The vortex flow exhibits rotational symmetry (see Fluid mechanics) with tangential components. For vortex flow in pipes, flow velocity often comprises both tangential and axial components. Particles carried in the flow thus move along helical paths, and compared with vortex-free flow, they have to negotiate a longer path along the pipe wall for a given length of piping at the same flow velocity, resulting in a higher pressure loss.
The tangential component (vu) at radius (r) in a vortex flow usually follows the law applicable to potential flow,
and the flow is then known as a potential vortex flow. The above relationship is however not valid for very small radii, as in this case the tangential component of the vortex flow would have to increase to infinity as the radius decreases. In fact, a vortex core is present at the centre of a vortex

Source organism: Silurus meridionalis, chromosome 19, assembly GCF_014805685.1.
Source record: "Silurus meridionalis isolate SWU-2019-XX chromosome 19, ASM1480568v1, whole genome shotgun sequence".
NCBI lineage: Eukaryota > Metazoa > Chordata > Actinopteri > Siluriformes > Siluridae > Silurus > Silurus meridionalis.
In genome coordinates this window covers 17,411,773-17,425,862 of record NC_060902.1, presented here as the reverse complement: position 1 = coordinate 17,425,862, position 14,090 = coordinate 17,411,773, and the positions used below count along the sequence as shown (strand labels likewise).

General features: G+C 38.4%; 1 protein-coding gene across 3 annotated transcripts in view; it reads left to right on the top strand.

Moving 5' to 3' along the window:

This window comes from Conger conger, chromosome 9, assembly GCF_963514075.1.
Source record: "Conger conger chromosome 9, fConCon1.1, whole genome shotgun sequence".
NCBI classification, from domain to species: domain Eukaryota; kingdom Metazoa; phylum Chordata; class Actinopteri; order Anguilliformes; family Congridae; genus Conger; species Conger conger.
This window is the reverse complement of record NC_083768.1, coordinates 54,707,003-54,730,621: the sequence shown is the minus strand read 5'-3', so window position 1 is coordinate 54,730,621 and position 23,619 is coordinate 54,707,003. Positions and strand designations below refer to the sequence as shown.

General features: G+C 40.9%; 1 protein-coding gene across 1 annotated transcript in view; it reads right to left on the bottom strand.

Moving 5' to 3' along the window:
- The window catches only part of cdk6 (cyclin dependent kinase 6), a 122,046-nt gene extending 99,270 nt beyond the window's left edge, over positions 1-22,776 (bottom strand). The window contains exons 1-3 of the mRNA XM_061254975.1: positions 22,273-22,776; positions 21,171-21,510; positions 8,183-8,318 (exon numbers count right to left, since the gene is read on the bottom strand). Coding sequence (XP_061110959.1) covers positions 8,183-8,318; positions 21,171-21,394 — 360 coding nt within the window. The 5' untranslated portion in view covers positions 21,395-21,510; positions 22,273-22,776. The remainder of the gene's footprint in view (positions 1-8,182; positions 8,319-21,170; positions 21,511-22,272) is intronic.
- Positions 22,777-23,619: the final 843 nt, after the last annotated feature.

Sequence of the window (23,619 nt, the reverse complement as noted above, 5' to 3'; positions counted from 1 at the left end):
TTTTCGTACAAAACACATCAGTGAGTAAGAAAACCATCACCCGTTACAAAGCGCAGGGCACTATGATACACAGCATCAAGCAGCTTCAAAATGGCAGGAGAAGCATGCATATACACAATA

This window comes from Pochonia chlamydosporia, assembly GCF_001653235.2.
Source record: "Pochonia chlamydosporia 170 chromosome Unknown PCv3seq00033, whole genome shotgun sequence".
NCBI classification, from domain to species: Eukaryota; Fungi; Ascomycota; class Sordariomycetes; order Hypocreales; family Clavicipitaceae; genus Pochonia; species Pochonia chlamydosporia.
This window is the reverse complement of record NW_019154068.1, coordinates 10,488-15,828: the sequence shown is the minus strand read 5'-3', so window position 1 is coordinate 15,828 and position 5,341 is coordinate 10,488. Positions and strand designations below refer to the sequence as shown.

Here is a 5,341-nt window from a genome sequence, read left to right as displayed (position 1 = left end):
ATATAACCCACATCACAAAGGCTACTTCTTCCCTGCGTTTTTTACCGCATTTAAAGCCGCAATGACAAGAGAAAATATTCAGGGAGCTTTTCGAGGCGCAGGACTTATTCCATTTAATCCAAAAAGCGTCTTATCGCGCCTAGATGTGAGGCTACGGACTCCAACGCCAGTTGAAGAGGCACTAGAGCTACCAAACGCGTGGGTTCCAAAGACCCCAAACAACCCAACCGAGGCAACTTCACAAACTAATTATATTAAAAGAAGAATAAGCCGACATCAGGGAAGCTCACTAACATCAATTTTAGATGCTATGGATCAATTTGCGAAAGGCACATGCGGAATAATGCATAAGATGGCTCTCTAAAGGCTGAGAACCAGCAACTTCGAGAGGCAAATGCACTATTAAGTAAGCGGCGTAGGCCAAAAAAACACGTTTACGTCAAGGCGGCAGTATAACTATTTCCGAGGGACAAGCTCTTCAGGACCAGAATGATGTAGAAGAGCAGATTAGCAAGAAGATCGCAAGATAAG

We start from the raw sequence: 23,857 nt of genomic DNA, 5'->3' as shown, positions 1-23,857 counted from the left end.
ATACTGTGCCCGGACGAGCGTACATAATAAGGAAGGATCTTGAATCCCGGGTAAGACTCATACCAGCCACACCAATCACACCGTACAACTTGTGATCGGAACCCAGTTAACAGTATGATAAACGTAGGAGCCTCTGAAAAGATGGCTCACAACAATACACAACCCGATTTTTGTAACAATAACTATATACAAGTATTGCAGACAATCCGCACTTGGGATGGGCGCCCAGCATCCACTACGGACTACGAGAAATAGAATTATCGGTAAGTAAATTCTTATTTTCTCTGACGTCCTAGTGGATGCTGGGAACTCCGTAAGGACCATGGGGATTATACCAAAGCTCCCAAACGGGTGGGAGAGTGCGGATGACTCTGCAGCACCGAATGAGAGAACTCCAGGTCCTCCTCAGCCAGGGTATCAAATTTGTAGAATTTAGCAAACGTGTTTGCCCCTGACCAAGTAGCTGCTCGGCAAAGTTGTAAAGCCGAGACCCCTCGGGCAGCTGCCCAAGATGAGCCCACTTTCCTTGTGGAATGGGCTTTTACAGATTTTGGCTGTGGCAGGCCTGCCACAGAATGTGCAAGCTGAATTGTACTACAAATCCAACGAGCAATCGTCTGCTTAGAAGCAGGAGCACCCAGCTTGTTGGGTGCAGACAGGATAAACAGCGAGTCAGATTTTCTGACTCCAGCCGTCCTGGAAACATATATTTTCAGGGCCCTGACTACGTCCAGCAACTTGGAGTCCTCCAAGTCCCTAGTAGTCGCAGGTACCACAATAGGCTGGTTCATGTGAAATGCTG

flow below a given limit diameter (Rankine vortex), in which the axial component is notably smaller in the area of the potential vortex, while the tangential component (vu) of flow velocity follows the law for solid body vortices:
The static pressure in a vortex flow increases with the radius. A vortex flow is always present at the outlet of a rotating impeller, and the tangential components of this vortex flow can be partially converted into static pressure by suitable elements arranged downstream (e. g. diffuser).
In a vortex flow encompassed within solid walls in a pipe or annular chamber, the intensity of the swirl decreases slowly along its travel path (as the distance increases) due to wall friction.
Undesirable vortex flow in pipes, e.g. upstream of a measuring point or in the approach flow to a pump (see Inlet conditions) can be suppressed by fitting flow straighteners, for example of the cruciform flat plate type.